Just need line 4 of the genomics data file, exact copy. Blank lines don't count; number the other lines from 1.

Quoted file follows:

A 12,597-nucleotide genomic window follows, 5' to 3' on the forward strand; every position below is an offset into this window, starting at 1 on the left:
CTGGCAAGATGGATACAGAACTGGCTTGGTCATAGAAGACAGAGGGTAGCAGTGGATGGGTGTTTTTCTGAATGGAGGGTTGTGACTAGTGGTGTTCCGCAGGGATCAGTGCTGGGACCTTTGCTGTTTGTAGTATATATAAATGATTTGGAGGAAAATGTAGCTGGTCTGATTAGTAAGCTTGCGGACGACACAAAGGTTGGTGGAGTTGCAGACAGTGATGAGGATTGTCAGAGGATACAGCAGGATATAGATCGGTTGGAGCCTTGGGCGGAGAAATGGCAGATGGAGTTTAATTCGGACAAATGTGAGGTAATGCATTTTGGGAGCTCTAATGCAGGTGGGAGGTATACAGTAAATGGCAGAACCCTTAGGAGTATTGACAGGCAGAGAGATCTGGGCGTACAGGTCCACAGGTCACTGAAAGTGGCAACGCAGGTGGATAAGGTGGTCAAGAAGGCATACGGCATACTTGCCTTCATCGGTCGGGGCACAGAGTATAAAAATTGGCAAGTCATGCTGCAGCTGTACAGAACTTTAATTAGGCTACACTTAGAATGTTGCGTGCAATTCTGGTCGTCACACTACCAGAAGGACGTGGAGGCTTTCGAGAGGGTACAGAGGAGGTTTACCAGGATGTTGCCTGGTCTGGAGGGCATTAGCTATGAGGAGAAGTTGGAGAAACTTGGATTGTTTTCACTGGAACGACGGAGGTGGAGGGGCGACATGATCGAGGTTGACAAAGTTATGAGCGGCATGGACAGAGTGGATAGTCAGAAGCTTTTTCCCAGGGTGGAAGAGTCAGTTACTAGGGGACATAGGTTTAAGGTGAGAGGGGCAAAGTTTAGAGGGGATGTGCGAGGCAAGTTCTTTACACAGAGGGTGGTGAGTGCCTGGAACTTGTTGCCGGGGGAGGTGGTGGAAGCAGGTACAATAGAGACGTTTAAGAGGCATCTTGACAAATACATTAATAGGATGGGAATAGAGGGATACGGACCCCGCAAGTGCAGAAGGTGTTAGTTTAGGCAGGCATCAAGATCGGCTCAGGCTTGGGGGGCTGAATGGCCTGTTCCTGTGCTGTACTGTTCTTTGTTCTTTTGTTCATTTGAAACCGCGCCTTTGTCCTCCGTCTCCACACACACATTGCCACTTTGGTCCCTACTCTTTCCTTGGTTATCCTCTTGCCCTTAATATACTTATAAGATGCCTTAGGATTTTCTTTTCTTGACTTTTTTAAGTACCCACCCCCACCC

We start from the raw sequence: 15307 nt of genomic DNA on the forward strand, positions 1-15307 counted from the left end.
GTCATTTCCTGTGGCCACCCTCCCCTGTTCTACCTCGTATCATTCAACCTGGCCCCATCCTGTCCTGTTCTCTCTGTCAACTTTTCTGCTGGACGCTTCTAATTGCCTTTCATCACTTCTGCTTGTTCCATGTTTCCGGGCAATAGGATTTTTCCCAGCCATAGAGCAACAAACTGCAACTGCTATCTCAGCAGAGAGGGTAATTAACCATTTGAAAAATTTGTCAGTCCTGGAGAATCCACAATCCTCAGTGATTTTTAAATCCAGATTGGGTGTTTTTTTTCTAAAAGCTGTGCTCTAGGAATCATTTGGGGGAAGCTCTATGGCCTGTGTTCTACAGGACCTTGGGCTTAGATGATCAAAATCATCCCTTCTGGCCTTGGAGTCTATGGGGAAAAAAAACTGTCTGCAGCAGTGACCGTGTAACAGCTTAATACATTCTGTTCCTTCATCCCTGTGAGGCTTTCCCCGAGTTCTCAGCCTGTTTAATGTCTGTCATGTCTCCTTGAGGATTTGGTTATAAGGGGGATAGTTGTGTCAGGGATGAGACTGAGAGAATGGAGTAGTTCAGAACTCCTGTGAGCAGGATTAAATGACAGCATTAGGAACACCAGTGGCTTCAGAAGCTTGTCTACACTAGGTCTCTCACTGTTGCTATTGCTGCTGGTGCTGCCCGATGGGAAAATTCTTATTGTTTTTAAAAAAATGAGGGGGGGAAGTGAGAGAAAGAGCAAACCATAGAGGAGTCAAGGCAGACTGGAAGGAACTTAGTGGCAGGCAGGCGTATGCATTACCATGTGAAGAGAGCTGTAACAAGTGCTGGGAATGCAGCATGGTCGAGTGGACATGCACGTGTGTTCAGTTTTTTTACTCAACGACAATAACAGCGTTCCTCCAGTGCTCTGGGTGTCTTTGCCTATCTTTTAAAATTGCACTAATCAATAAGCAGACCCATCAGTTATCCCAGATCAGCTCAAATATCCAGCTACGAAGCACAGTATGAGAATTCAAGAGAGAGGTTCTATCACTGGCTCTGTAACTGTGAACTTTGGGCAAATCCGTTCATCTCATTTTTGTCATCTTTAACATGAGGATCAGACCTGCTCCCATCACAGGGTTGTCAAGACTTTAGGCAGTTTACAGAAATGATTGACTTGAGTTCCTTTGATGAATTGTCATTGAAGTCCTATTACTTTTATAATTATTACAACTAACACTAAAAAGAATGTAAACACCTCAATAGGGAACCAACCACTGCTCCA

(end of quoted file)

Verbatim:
GTCATTTCCTGTGGCCACCCTCCCCTGTTCTACCTCGTATCATTCAACCTGGCCCCATCCTGTCCTGTTCTCTCTGTCAACTTTTCTGCTGGACGCTTCTAATTGCCTTTCATCACTTCTGCTTGTTCCATGTTTCCGGGCAATAGGATTTTTCCCAGCCATAGAGCAACAAACTGCAACTGCTATCTCAGCAGAGAGGGTAATTAACCATTTGAAAAATTTGTCAGTCCTGGAGAATCCACAATCCTCAGTGATTTTTAAATCCAGATTGGGTGTTTTTTTTCTAAAAGCTGTGCTCTAGGAATCATTTGGGGGAAGCTCTATGGCCTGTGTTCTACAGGACCTTGGGCTTAGATGATCAAAATCATCCCTTCTGGCCTTGGAGTCTATGGGGAAAAAAAACTGTCTGCAGCAGTGACCGTGTAACAGCTTAATACATTCTGTTCCTTCATCCCTGTGAGGCTTTCCCCGAGTTCTCAGCCTGTTTAATGTCTGTCATGTCTCCTTGAGGATTTGGTTATAAGGGGGATAGTTGTGTCAGGGATGAGACTGAGAGAATGGAGTAGTTCAGAACTCCTGTGAGCAGGATTAAATGACAGCATTAGGAACACCAGTGGCTTCAGAAGCTTGTCTACACTAGGTCTCTCACTGTTGCTATTGCTGCTGGTGCTGCCCGATGGGAAAATTCTTATTGTTTTTAAAAAAATGAGGGGGGGAAGTGAGAGAAAGAGCAAACCATAGAGGAGTCAAGGCAGACTGGAAGGAACTTAGTGGCAGGCAGGCGTATGCATTACCATGTGAAGAGAGCTGTAACAAGTGCTGGGAATGCAGCATGGTCGAGTGGACATGCACGTGTGTTCAGTTTTTTTACTCAACGACAATAACAGCGTTCCTCCAGTGCTCTGGGTGTCTTTGCCTATCTTTTAAAATTGCACTAATCAATAAGCAGACCCATCAGTTATCCCAGATCAGCTCAAATATCCAGCTACGAAGCACAGTATGAGAATTCAAGAGAGAGGTTCTATCACTGGCTCTGTAACTGTGAACTTTGGGCAAATCCGTTCATCTCATTTTTGTCATCTTTAACATGAGGATCAGACCTGCTCCCATCACAGGGTTGTCAAGACTTTAGGCAGTTTACAGAAATGATTGACTTGAGTTCCTTTGATGAATTGTCATTGAAGTCCTATTACTTTTATAATTATTACAACTAACACTAAAAAGAATGTAAACACCTCAATAGGGAACCAACCACTGCTCCA